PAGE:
HOT PRODUCER REVEALS HOW HIS PROJECTS MOVE UP (WHEN EVERYBODY ELSE’S ARE GOING DOWN) Few industry professionals have better insight into the process of getting films greenlit than active producers. This month Nat Mundel welcomes Producer Monnie Wills to the Starbird. Wills is in the process of building on his already impressive list of credits, and just completed filming The Darkest Hour starring Emile Hirsch, produced at Regency and to be distributed by Summit Entertainment and 20th Century Fox later this year. In recent years, the industry has contracted, but many producers, like Wills, just won’t be stopped.  In this interview, Wills shares some of his most effective tools for keeping things moving forward. Archives October 2023 (1) April 2023 (1) January 2023 (1) December 2022 (1) October 2022 (1) June 2020 (1) April 2020 (1) February 2020 (1) January 2020 (1) October 2019 (1) August 2019 (1) June 2019 (1) January 2019 (1) April 2018 (1) March 2018 (1) February 2018 (1) January 2018 (1) December 2017 (1) November 2017 (1) October 2017 (2) July 2017 (4) April 2017 (1) February 2017 (1) January 2017 (1) December 2016 (1) November 2016 (1) October 2016 (1) September 2016 (2) June 2016 (1) May 2016 (1) April 2016 (1) February 2016 (3) January 2016 (1) December 2015 (2) November 2015 (1) October 2015 (2) September 2015 (2) August 2015 (2) July 2015 (1) June 2015 (1) April 2015 (1) March 2015 (1) February 2015 (2) January 2015 (3) December 2014 (2) October 2014 (1) September 2014 (3) August 2014 (3) June 2014 (2) May 2014 (5) April 2014 (3) February 2014 (1) January 2014 (1) December 2013 (1) April 2013 (1) December 2012 (1) July 2012 (1) April 2012 (2) March 2012 (2) December 2011 (1) November 2011 (3) October 2011 (4) September 2011 (5) August 2011 (3) May 2011 (2) April 2011 (1) March 2011 (2) November 2010 (2) August 2010 (1) June 2010 (1) March 2010 (1) October 2009 (1) September 2009 (2) CategoriesCategories Select Category Audience  (20) Blog post  (32) Book to...

Sometimes Those Who Can Do, Teach

An Interview with Story Expert Corey Mandell No other profession in the world insists upon perfect execution with one’s first assignment on the job. So why does screenwriting? Nat Mundel sits down with professional writer and UCLA film-script sage Corey Mandell to examine this and other questions. Welcome to the new issue of The Starbird. It explores the writing process, from the conceptual to the intuitive. Learn the common mistakes made due to over reliance on the calcified edicts of the blockbuster and hear how simple skill sets, diligently applied, will produce success. Archives October 2023 (1) April 2023 (1) January 2023 (1) December 2022 (1) October 2022 (1) June 2020 (1) April 2020 (1) February 2020 (1) January 2020 (1) October 2019 (1) August 2019 (1) June 2019 (1) January 2019 (1) April 2018 (1) March 2018 (1) February 2018 (1) January 2018 (1) December 2017 (1) November 2017 (1) October 2017 (2) July 2017 (4) April 2017 (1) February 2017 (1) January 2017 (1) December 2016 (1) November 2016 (1) October 2016 (1) September 2016 (2) June 2016 (1) May 2016 (1) April 2016 (1) February 2016 (3) January 2016 (1) December 2015 (2) November 2015 (1) October 2015 (2) September 2015 (2) August 2015 (2) July 2015 (1) June 2015 (1) April 2015 (1) March 2015 (1) February 2015 (2) January 2015 (3) December 2014 (2) October 2014 (1) September 2014 (3) August 2014 (3) June 2014 (2) May 2014 (5) April 2014 (3) February 2014 (1) January 2014 (1) December 2013 (1) April 2013 (1) December 2012 (1) July 2012 (1) April 2012 (2) March 2012 (2) December 2011 (1) November 2011 (3) October 2011 (4) September 2011 (5) August 2011 (3) May 2011 (2) April 2011 (1) March 2011 (2) November 2010 (2) August 2010 (1) June 2010 (1) March 2010 (1) October 2009 (1) September 2009 (2) CategoriesCategories Select Category Audience  (20) Blog post  (32) Book to Film  (20) Entertainment Business  (39) Font Page  (7) Pitching  (13) Presentations  (8) Producer Interviews  (10) Reality TV  (5) Screenwriting Tips  (11) The Expert Network  (13)...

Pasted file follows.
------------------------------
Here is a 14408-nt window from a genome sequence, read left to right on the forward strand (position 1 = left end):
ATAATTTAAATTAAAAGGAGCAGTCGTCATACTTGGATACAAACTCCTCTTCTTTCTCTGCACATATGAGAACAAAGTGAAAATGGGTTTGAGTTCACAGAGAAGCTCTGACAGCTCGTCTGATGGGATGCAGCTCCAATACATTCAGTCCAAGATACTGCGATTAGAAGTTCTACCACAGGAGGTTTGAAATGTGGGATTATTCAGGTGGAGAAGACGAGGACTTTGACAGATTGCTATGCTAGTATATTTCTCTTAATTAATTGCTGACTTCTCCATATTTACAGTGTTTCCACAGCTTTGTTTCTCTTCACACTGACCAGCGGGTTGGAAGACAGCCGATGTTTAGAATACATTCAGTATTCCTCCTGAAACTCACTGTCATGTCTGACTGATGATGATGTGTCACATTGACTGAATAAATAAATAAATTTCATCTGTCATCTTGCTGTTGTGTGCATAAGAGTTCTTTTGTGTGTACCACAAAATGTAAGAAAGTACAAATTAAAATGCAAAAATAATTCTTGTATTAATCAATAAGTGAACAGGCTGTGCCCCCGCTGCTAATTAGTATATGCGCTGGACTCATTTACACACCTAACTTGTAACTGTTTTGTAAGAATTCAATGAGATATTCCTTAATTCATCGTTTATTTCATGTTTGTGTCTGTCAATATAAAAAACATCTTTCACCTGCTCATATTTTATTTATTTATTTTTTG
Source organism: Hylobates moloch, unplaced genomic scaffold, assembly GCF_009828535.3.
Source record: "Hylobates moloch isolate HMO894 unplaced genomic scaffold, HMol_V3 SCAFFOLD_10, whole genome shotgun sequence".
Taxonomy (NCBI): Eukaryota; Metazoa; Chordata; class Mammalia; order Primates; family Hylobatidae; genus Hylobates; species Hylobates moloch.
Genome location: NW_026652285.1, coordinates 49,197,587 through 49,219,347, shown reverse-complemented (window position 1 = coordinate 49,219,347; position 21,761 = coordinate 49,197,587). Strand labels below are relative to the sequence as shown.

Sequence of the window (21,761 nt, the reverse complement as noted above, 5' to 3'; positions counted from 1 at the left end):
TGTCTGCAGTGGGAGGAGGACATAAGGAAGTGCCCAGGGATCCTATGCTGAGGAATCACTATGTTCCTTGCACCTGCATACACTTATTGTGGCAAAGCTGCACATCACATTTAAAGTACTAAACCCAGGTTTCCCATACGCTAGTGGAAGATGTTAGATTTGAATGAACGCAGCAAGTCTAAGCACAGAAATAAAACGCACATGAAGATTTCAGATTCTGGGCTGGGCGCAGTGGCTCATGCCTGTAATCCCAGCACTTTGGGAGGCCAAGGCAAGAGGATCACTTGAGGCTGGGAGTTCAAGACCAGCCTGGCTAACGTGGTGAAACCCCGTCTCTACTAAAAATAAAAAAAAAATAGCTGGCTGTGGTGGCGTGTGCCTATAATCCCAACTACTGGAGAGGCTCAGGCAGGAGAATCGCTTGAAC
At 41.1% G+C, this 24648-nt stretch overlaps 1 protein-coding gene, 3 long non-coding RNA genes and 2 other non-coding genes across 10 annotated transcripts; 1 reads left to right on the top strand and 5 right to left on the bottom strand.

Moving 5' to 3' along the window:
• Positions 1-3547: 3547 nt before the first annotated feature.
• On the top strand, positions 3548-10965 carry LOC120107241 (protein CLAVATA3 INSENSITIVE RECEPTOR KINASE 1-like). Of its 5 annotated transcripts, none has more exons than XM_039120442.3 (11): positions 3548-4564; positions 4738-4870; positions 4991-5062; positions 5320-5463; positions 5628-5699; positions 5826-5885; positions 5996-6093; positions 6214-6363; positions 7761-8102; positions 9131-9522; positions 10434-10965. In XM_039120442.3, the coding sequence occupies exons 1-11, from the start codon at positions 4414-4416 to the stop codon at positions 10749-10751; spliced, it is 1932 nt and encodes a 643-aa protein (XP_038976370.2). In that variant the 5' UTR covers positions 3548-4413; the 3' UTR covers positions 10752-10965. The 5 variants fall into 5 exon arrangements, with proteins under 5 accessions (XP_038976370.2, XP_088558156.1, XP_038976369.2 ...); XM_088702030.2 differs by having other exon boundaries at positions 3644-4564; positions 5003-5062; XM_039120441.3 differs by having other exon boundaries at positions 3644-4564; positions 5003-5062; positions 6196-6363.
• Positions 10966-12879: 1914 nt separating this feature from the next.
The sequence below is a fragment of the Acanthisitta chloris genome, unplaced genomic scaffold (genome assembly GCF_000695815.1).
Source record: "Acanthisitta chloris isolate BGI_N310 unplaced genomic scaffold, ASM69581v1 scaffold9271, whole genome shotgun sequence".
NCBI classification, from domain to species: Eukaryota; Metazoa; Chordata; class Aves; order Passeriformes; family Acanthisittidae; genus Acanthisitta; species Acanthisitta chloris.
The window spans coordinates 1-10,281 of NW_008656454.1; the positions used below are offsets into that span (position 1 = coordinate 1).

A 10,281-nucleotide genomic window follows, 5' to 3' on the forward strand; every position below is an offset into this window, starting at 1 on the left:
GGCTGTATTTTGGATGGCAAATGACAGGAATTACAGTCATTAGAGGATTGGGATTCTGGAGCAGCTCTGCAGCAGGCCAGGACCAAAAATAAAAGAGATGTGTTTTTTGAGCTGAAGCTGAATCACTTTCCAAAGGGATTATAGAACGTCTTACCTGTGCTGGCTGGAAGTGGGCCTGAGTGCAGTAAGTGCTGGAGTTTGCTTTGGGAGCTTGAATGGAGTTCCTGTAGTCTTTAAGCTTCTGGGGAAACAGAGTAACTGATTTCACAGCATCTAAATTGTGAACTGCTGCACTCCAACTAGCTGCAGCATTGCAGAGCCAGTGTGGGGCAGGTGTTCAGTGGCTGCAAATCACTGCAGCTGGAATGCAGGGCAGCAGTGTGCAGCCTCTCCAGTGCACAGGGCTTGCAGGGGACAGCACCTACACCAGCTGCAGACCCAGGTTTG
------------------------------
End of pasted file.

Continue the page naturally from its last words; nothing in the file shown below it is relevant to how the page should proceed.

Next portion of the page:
A-List Creative Producer Seeks New Talent

The 3 Most Vital Aspects of Story from the woman who developed SALT — Voyage Team Member Kathleen McLaughlin. A phone rings in the middle of the night, and a movie is born. Such is the case when someone with an exceptional idea connects with the guiding hand of a veteran development expert. Meet Kathleen McLaughlin, a producer and development executive with over 15 years of experience in both studio and independent feature projects.  She helped Director Philip Noyce shepherd a midnight pitch into the Golden Globe-nominated film RABBITPROOF FENCE, she Co-Produced The Quiet American, and she developed The Saint, The Bone Collector and The Sum of All Fears.  She has worked with some of the top names in the business including Sydney Pollack, Anthony Minghella, Kurt Wimmer, Christopher Hampton, and she recently served as a creative consultant on SALT starring Angelina Jolie. She is now a member of the Voyage Development Team. “You just never know” McLaughlin muses, “The most interesting stories can come from the oddest places.” Throughout her career she has honored this belief to help some of the world’s leading directors bring their  visions to life. Whether she’s working on a large tent-pole franchise or a small indie, she focuses her attention on what she considers the three most vital aspects of screen story: 1.) Character Development – “Likeability can be a complex notion. It’s much more fluid than many people think. Heroes, if they’re just “heroic,” are not interesting.It’s the quirks and flaws that make them relatable and interesting.A classic example of this is Indiana Jones’s hatred of snakes.In a roomful of them, he’s uncharacteristically...